The Phoenix Project
About the Phoenix Project
The Phoenix Project was a team of seven working to help revitalise the disability sport and recreation sector in a covid-normal world. The project aimed to support the sector to ensure that people with disability feel confident and safe when they return to sport and active recreation. It will also be building the organisational capacity of Disability Sport & Recreation and the sector. To be more inclusive, representative, intersectional and accessible.
"The Phoenix Project was a wonderful opportunity for Disability Sport and Recreation as an organisation to progress towards its vision of greater choice, access and participation in sport and recreation for people with disability.” - Richard Amon, CEO at Disability Sport & Recreation.
The Phoenix Project was funded by a Working For Victoria (WFV) grant from the Victorian Government. The purpose of the project was to help revitalise the disability sport and recreation sector in a 'COVID-normal’ world, ensuring people with disability are not left behind and feel confident and safe when they return to sport and active recreation.
How we intended to do this:
Celebrate: Create greater awareness of DSR’s work and our programs through storytelling and disability accessible content.
Educate: Develop improved training resources and methods to enhance knowledge in the sector for employees and volunteers, facilitating program delivery to people with disability.
Collaborate: Working with partners to form a new Disability sport and recreation alliance as a unified representation of the sector. Building capacity and providing support where possible. Consult and connect with the sector and community.
[Image ID: DSR Staff at the 2021 Disability Sport and Recreation Festival.]
[Image ID: Max Reilly and Cara Thomson at The DSR Kids Summer Camp 2022.]
The Phoenix Project gave DSR the capacity to build on areas such as training, volunteering, communications, programs, inclusion and accessibility. Here are some of the main outcomes of the project:
Training and volunteering
Review and elevate the overarching DSR volunteering processes
Build and grow the capacity of sector staff and volunteers through the development of training products
Grow participation in sport and recreation throughout the sector
Identify and attract support from new stakeholders and grow DSR partnerships
Ensure consistent content accessibility standards are implemented, promoted and encouraged throughout the sector
Inclusion and Accessibility
The formation of the Disability Advisory Committee (DAC) comprising of nine people with a diverse range of disability, intersections and experiences.
Creating the foundation for a Victorian Disability Sport & Recreation Alliance (VDSRA).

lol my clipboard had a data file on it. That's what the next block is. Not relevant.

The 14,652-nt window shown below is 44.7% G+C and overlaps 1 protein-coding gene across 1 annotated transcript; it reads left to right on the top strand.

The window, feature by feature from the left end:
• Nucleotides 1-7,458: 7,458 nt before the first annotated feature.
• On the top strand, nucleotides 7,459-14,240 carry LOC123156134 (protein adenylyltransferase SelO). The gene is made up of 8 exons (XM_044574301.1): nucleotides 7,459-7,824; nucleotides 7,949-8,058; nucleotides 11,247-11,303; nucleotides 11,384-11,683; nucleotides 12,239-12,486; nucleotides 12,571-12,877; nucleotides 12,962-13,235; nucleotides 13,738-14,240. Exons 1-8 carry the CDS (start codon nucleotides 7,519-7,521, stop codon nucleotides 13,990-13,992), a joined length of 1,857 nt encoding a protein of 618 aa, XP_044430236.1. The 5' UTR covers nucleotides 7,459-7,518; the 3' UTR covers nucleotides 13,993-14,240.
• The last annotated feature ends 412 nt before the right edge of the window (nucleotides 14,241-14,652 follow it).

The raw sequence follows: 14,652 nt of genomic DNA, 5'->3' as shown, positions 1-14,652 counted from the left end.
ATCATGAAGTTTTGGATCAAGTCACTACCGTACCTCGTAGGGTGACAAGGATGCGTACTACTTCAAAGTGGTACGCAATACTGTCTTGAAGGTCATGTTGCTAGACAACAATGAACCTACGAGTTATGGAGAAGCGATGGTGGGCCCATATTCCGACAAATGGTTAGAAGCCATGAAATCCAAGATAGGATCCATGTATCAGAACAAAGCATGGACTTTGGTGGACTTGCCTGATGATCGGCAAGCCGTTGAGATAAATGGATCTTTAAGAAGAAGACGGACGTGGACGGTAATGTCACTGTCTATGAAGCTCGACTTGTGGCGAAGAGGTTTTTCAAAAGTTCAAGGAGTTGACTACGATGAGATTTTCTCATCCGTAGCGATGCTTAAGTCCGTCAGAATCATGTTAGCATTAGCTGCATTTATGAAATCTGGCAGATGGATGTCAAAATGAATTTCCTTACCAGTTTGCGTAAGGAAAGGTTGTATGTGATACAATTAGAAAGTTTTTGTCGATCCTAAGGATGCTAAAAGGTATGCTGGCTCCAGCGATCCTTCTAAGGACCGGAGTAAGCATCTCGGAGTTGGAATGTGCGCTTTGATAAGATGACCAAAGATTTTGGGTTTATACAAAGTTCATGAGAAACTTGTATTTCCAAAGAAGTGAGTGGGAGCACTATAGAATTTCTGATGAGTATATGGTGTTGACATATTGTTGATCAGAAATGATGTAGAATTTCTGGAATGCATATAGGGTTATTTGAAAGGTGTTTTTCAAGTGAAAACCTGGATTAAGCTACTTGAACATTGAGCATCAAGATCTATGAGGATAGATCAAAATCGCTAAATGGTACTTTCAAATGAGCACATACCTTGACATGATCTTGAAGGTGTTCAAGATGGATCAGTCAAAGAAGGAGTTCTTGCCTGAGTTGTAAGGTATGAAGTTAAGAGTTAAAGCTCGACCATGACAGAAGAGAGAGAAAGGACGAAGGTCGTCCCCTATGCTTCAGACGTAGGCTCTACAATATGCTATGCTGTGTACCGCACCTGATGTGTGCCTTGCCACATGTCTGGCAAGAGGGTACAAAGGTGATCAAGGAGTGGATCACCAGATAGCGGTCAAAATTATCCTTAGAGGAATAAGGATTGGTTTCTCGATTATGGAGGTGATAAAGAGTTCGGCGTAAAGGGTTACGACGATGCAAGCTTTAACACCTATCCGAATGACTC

[Image ID: an infographic with 6 icons and text below. The top row includes an icon of a calendar with the text "58 events and activations. 31 across Inclusion week", another icon of two hands shaking and text "342+ hours of face-to-face and virtual planning" and an icon of five circles representing people with the text "157+ staff, organisers, professionals met with". The bottom row includes an icon of two people holding up a gear wheel with the text "96 organisations collaborated with", an icon of various sports balls and bats and text "10 pending Alliance members" and an icon of three hands together with text "9 Disability Advisory Committee members with diverse backgrounds and disability experiences".]
The impact of the Phoenix Project on the sport and recreation community is ongoing. This is evident in the project’s involvement in initiatives, programs, relationship building, resources and internal policy changes. There is no pause button. For example, the Disability Advisory Committee will ensure that DSR’s work is informed by and inclusive of people with disability.
The Victorian Disability Sport and Recreation Alliance
The Victorian Disability Sport and Recreation Alliance (VDSRA) is a group of organisations dedicated to creating a more connected and unified disability sport and recreation sector in Victoria.
This project follows the example of the Australian Sporting Alliance for People with Disability. In that together we can create a more meaningful impact within the disability community.
Each organisation shares the same vision:
All people with disability in Victoria should have equal opportunity to participate in sport and recreation.
That these opportunities are in welcoming and inclusive environments.
There are opportunities in ‘mainstream’ or ‘specialised’ sport and physical activity programs.
That we use a ‘person-centred’ approach, and we tailor to an individual's needs.
We look forward to announcing the finalised alliance and start impacting change together.
[Image ID: Max Reilly, Cara Thomson and a videographer filming a video at a come and try day.]
[Image ID: Two Melbourne University students trying blind and low vision cricket.]